Monday could be the day the Board of Control for Cricket in India (BCCI) president Anurag Thakur would not like to remember. Whether the order from the three-member Supreme Court bench led by Chief Justice of India TS Thakur would lead to prosecution against Thakur for committing perjury is a matter of speculation, but there will surely be a full stop on his career as a cricket administrator. Justice RM Lodha panel has put forward the name of former union home secretary GK Pillai, along with the likes of former India all-rounder Mohinder Amarnath and former Comptroller and Auditor General (CAG) Vinod Rai to oversee the BCCI administration, as it wants the current office-bearers to be removed for not implementing its recommendations in full. With BCCI refusing to put any of these names in its ranks, SC, in all likelihood, is going to accept the names given by the Lodha panel. BCCI senior counsel Kapil Sibal, though, raised objection over Pillai’s name in the previous hearing on December 15 and the Apex court asked him to submit an alternate name. The name of amicus curiae Gopal Subramaniam is also doing the rounds. “If we submit any name from our side, that would be like accepting that board is not capable of performing functions. Let the court decide if they want people to govern cricket in this country,” a top BCCI office-bearer told DNA on the eve of the verdict. Justice Thakur, who had come down heavily on BCCI for not applying the top court’s orders of July 18, is due to retire on January 3. He looked visibly upset in the last hearing and even warned BCCI president to not obstruct the process of reform. The SC bench, also comprising Justices AM Khanwilkar and DY Chandrachud, had already warned Thakur to apologise if he wanted to escape perjury charges. It will be interesting to see what the BCCI chief writes in his ‘affidavit.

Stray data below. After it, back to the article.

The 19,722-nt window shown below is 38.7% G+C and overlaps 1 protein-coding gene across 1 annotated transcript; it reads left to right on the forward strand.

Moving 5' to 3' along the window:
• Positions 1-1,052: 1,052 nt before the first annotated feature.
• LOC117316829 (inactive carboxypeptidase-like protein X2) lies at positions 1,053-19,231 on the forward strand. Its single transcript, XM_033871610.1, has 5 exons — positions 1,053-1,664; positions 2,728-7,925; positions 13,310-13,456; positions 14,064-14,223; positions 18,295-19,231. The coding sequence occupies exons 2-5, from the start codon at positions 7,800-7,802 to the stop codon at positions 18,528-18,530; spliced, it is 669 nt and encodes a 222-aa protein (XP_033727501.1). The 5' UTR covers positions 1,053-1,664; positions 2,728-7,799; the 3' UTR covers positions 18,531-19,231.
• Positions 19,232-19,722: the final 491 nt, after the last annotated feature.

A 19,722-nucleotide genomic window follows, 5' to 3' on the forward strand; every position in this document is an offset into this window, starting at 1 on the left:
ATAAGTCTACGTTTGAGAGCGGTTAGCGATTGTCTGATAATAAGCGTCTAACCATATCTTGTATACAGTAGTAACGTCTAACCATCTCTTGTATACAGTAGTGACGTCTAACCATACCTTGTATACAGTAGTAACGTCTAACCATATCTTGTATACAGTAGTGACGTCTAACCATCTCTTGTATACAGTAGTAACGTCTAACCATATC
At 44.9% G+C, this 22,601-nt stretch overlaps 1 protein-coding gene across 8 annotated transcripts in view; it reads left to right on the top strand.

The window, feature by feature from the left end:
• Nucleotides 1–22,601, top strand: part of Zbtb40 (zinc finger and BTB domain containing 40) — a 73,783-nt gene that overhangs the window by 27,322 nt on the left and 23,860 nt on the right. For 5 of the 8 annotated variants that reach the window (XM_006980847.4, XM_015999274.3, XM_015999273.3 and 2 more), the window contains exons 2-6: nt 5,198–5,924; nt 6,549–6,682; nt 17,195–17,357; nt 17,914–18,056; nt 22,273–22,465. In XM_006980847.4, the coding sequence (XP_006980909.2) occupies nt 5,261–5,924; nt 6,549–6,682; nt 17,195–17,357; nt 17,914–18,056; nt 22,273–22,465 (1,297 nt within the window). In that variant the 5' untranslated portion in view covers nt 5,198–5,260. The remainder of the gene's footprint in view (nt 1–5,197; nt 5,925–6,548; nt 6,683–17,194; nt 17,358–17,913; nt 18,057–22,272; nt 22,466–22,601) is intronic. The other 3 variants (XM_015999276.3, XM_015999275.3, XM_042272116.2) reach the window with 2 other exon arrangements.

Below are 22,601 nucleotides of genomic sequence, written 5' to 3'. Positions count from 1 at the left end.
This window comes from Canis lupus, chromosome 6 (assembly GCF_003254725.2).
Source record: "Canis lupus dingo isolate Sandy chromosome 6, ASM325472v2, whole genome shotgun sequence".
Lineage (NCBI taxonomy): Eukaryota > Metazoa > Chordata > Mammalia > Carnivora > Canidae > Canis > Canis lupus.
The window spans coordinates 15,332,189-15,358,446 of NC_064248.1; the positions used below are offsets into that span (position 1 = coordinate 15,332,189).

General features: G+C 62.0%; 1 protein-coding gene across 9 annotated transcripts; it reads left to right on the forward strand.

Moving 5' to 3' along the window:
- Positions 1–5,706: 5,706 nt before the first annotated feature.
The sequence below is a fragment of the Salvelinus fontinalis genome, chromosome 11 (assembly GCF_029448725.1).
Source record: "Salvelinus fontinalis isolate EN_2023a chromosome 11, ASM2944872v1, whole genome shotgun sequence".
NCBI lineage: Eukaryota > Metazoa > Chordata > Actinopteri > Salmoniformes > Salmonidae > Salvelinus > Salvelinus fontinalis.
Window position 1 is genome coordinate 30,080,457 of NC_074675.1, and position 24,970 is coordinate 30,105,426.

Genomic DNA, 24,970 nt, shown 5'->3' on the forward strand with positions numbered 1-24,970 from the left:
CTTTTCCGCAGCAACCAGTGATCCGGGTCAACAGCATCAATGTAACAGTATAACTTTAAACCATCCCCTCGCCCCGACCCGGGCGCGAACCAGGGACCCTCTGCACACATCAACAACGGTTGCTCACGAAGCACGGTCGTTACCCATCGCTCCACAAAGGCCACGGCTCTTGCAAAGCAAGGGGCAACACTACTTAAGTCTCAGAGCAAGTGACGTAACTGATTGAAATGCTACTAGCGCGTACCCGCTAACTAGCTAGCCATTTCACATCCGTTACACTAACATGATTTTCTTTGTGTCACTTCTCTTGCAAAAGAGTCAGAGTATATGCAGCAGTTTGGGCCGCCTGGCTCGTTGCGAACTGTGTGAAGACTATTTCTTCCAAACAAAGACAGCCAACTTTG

Plan B already in place
Knowing well the fate of BCCI and state associations, all senior office-bearers have already met several times over the last two months to ensure that a Plan B is firmly in place in almost all the associations. The basic objections of BCCI against some Lodha panel recommendations include “age cap of 70, cooling off period of three years between terms and one state one vote policy”. As many as six state associations have confirmed to DNA that it is ready to have new bosses of its own choice as and when it are forced to implement orders. “Lodha panel can only force us to amend constitution and install new office-bearers. But it cannot remove our district units and voting members who are firmly behind us,” said a senior official from Himachal Pradesh Cricket Association. The situation in Haryana – where the family of Anirudh Chaudhry has been ruling for around four decades – or Punjab where MP Pandove is at the helm since 1976, are the same. It would be interesting to see whether the SC-appointed administrators will try and address these issues. One may have to wait a little longer to know the answers to this, but the SC is likely to pronounce its crucial order at around 10.30am on Monday.